CAN ART HELP FIGHT A WAR?
“Never doubt that a small group of thoughtful, committed citizens can change the world. Indeed, it is the only thing that ever has.” Margaret Mead
Gainesville, Florida-based public art curator and producer Iryna Kanishcheva (native of Lviv, Ukraine), along with The Florida-based public art platform, Monochronicle, with the support of Shepard Fairey, organised a mural project to fundraise for Ukraine. The design ‘Make Art Not War’ was executed by a team of local artists called Visionary Fam. All the raised money was sent to Ukrainians directly, without any big charities involved.
The war in Ukraine started in 2014 following the Ukrainian Revolution of Dignity. The first eight years of the conflict included the annexation of Crimea, cyber attacks, political tension, and the war in Donbas… But it wasn’t covered by the media all the time. That’s why the public art project Art United Us was launched in 2016-2017 to remind people that the war was still going on. About 50 big-scale murals were created, including a mural by Guido van Helton in Avdiivka, a hot spot in East Ukraine. Many artists painted in that dangerous area for the next several years. Read more here.
Famous artists can make a huge impact. Following the success story of attracting media attention to Ukraine through public art, Iryna Kanishcheva decided to create another mural as soon as Russia’s assault with a series of missile attacks began on February 24, 2022. Shepard Fairey, well known for his involvement in social issues, would come to Gainesville in 2020. He had some political ideas for a mural, but it never happened because of the Covid. When asked to paint a mural for Ukraine, they replied that they couldn’t but were releasing the Make Art Not War design for free for non-commercial purposes to support Ukraine. As anybody with the design and a wall could act, the Can Art Help Fight a War team chose one in the most visible location of the town. The mural was painted by local artists, Visionary Fam, with the following unveiling event. The whole project took several months to complete. Some property owners didn’t want to provide space for a mural or support the project financially as it was not benefiting their business. The city of Gainesville’s process does not allocate any money for such a project, and any requests must go through a committee and city commissioners. The wall for the mural was provided by Scott Shillington of The Top, who has been supporting public art in the community for a long time. The mural is at 20 N Main St, Gainesville, FL 32601, by the Wooly event hall.
Apart from this mural intervention, Iryna offered visitors free Borscht (typical soup) and Ukrainian vodka to introduce people to Ukrainian culture. People discussed the situation in Ukraine and were very supportive. As a result, money was raised and immediately sent to some individuals in Ukraine. That helped them get some military supplies and contribute to building repairs.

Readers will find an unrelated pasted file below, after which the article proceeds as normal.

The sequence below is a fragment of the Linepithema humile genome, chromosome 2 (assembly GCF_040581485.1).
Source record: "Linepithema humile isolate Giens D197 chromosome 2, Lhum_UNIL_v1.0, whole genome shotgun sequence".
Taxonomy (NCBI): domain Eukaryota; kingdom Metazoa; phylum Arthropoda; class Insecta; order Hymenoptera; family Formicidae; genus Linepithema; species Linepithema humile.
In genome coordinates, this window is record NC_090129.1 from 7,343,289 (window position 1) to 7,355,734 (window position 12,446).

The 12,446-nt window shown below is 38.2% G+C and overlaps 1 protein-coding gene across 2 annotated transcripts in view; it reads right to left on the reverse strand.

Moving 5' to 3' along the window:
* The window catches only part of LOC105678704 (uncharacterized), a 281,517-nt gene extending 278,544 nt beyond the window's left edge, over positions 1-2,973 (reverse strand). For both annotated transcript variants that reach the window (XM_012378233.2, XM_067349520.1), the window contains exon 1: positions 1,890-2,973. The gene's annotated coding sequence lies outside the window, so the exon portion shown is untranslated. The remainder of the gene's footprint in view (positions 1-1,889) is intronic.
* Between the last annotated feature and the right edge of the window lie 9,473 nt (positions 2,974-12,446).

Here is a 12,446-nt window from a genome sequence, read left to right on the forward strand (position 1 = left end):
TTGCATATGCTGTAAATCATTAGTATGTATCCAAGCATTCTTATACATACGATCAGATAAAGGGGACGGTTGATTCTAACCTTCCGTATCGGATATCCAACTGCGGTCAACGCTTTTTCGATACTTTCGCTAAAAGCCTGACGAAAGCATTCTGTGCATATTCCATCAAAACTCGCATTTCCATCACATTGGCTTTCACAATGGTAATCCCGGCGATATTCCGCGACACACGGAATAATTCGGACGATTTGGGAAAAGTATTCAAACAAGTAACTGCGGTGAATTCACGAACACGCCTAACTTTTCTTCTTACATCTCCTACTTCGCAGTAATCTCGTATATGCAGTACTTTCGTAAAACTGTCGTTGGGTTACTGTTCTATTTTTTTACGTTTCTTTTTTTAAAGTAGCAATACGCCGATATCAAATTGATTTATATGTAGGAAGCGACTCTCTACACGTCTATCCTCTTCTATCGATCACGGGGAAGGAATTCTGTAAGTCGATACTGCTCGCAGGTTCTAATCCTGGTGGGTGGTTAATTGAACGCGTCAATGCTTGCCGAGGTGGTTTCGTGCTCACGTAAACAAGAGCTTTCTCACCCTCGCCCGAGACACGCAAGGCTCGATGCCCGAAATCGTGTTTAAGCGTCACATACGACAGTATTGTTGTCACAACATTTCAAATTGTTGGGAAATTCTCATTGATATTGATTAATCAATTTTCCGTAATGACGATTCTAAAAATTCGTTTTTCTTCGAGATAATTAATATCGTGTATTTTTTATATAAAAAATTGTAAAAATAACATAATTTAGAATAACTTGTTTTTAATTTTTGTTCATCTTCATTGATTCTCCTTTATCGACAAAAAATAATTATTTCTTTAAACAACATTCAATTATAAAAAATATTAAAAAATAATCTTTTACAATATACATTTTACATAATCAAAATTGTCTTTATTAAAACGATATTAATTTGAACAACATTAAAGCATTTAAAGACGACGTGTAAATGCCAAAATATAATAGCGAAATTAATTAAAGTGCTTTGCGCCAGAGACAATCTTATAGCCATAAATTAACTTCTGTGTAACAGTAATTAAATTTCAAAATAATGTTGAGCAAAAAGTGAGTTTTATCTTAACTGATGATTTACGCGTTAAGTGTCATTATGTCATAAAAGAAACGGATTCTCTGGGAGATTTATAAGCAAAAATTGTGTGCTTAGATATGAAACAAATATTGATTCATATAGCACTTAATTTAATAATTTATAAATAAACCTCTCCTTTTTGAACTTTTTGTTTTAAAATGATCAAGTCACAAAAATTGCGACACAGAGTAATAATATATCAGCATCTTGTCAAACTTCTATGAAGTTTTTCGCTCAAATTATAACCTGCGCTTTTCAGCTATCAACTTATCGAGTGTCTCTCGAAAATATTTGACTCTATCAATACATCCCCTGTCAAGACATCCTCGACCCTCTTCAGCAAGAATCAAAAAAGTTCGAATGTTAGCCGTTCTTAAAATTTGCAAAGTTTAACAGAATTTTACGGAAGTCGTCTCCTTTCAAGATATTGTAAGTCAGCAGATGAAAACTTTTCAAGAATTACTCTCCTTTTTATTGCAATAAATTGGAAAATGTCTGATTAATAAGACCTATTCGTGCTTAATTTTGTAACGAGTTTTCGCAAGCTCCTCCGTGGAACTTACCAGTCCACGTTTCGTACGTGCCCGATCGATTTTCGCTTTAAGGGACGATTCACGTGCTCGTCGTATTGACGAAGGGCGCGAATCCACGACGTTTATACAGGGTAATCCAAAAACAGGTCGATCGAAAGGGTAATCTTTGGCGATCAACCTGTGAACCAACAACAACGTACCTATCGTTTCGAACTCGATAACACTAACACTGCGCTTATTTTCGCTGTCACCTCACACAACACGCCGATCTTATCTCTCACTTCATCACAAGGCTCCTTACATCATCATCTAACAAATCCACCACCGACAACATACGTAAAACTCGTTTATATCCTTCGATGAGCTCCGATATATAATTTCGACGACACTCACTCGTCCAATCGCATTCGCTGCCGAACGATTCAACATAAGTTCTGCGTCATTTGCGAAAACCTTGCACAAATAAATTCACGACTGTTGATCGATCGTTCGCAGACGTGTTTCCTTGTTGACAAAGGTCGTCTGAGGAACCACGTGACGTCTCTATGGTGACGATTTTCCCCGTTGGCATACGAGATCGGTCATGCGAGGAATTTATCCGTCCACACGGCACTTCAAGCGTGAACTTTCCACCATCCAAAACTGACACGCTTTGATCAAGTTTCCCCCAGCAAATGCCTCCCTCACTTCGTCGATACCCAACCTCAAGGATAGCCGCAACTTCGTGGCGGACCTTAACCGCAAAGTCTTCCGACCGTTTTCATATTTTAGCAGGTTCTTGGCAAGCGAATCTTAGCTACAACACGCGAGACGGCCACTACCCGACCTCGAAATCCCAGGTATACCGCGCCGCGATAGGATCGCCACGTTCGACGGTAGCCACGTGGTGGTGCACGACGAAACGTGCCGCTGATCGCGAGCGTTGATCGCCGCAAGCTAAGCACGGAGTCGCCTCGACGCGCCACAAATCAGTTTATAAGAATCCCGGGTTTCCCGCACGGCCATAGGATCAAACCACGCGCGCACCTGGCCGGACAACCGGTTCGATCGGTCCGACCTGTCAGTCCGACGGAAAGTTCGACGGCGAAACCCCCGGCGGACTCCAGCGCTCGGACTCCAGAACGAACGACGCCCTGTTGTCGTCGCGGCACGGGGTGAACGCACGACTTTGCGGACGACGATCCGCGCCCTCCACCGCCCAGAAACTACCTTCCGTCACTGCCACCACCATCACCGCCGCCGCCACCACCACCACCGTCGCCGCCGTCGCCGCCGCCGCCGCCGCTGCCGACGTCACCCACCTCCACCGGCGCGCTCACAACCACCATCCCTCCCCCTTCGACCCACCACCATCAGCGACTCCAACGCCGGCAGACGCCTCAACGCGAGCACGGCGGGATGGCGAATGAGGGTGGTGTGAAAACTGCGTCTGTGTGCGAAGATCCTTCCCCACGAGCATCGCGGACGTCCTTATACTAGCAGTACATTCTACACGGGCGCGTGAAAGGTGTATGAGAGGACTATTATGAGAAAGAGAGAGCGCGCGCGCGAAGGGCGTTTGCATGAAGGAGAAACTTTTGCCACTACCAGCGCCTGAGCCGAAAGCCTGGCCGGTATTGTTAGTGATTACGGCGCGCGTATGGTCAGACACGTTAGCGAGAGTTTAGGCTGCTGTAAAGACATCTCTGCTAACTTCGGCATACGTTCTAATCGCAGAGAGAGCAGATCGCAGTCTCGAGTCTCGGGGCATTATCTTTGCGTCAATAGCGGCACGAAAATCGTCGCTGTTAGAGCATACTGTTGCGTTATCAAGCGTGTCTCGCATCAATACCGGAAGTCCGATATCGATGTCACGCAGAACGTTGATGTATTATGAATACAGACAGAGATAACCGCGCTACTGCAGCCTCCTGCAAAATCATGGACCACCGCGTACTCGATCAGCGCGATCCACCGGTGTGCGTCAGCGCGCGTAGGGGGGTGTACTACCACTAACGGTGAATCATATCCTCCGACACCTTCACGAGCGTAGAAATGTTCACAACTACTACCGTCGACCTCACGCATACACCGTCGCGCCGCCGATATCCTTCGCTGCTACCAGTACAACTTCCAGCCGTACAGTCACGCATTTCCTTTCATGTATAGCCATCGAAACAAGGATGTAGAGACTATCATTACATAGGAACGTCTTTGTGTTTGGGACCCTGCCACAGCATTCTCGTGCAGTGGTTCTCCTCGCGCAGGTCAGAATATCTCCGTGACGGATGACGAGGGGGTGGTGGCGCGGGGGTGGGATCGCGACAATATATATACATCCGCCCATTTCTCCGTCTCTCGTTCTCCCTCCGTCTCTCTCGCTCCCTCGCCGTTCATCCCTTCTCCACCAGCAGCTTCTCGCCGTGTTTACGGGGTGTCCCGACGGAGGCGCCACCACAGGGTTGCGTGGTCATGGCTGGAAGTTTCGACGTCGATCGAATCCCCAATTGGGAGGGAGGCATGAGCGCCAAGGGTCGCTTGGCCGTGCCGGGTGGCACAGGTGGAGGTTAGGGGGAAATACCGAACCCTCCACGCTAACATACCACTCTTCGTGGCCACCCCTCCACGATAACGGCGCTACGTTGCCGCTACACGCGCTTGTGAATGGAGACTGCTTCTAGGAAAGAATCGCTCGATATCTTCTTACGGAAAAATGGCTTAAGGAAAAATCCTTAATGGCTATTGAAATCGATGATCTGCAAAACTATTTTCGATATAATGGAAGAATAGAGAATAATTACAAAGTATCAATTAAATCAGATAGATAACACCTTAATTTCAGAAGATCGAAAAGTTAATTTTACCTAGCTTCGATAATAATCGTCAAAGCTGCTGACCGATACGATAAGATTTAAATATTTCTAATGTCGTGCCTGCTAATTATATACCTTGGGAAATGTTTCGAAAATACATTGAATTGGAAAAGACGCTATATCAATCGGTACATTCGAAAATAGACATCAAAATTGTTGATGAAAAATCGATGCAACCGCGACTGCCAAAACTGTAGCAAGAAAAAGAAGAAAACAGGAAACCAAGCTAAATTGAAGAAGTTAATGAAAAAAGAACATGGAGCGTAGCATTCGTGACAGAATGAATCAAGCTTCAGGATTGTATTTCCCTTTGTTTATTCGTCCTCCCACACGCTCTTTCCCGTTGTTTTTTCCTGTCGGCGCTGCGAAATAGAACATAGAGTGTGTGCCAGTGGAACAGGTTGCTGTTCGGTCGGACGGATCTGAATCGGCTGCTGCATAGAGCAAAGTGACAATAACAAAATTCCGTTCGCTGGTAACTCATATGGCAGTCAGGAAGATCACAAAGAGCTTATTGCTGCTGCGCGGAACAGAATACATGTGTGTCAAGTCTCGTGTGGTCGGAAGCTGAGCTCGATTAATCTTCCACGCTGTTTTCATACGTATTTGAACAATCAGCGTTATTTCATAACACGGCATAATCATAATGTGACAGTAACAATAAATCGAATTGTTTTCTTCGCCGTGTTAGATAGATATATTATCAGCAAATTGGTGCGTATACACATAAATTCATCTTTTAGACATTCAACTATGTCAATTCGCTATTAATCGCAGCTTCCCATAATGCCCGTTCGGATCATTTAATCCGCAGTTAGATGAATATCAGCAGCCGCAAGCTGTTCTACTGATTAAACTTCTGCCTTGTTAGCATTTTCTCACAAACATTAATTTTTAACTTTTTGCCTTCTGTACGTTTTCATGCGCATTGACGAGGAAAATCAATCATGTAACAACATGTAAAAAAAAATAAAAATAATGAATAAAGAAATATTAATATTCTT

PEOPLE FOR THE PEOPLE
Because of this initiative, $3,000 was collected. This money was sent to some individuals directly to provide immediate support instead of choosing big charities. The idea was to show how people can contribute directly by sending small amounts of money and also show Ukrainians that people care here, on the other side of the world. Direct action for direct effect on Ukranians’ life.
● Some individuals could rebuild their homes
● An activist like Vadim Bulik (volunteering since 2014 by evacuating people and delivering medicines and military supplies to the most dangerous areas, also helping to evacuate abandoned animals from the war zone) could buy helmets and other equipment to protect the fighters
● Marina, a volunteer at the humanitarian aid hub in Lviv, could buy shoes and clothes for the soldiers on the frontline, as there is a shortage of such, and better help people coming every day (around 600 refugees)
“One person at the event said, “this mural is not going to help”. And I agreed. Sure. But it’s a great tool for connecting people and raising awareness. Public art can deliver a message, save a moment in history, remind people what’s important and, if used wisely, influence and motivate. Even in a small town like Gainesville, Florida, a small group of people were able to collect some funds and help to buy a helmet, shoes for the frontline soldiers and also contribute to fixing the damaged roof of an apartment complex. Maybe it is just one insignificant action, but there are many of us and we are powerful together.” Iryna Kanishcheva Founder, Monochronicle
A CALL FOR ACTION
Iryna Kanishcheva and all the team of Can Art Help Fight A War sincerely hope that the initiative can be followed in other places worldwide through forums and panel discussions, various media and designs, and public art programs. Highlight the problem of war and misinformation through propaganda, and encourage people to stand against human rights and freedom violations. For example, Iryna Kanishcheva introduced the Can Art Help Fight A War project at The Concert of Colors Forum on Community, Culture & Race in Detroit, MI. It is one of the Arab American National Museum’s signature annual events, a dynamic gathering of artists, activists and advocates who use art and dialogue as a tool for advocacy and community building. This year’s program featured the NO WAR ANYWHERE | How Artists Are Advocating for Peace panel. As the war is not likely to end soon, all the people involved in this project wish to see this powerful image inspiring people worldwide. Let’s make it happen…
Credits Monochronicle, 2022 Music: DakhaBrakha – Khima Vadim Bulik – The War and We Will Win
Click here to learn more about how you can support Ukrainians.
Photo Credits Charles Alan Rye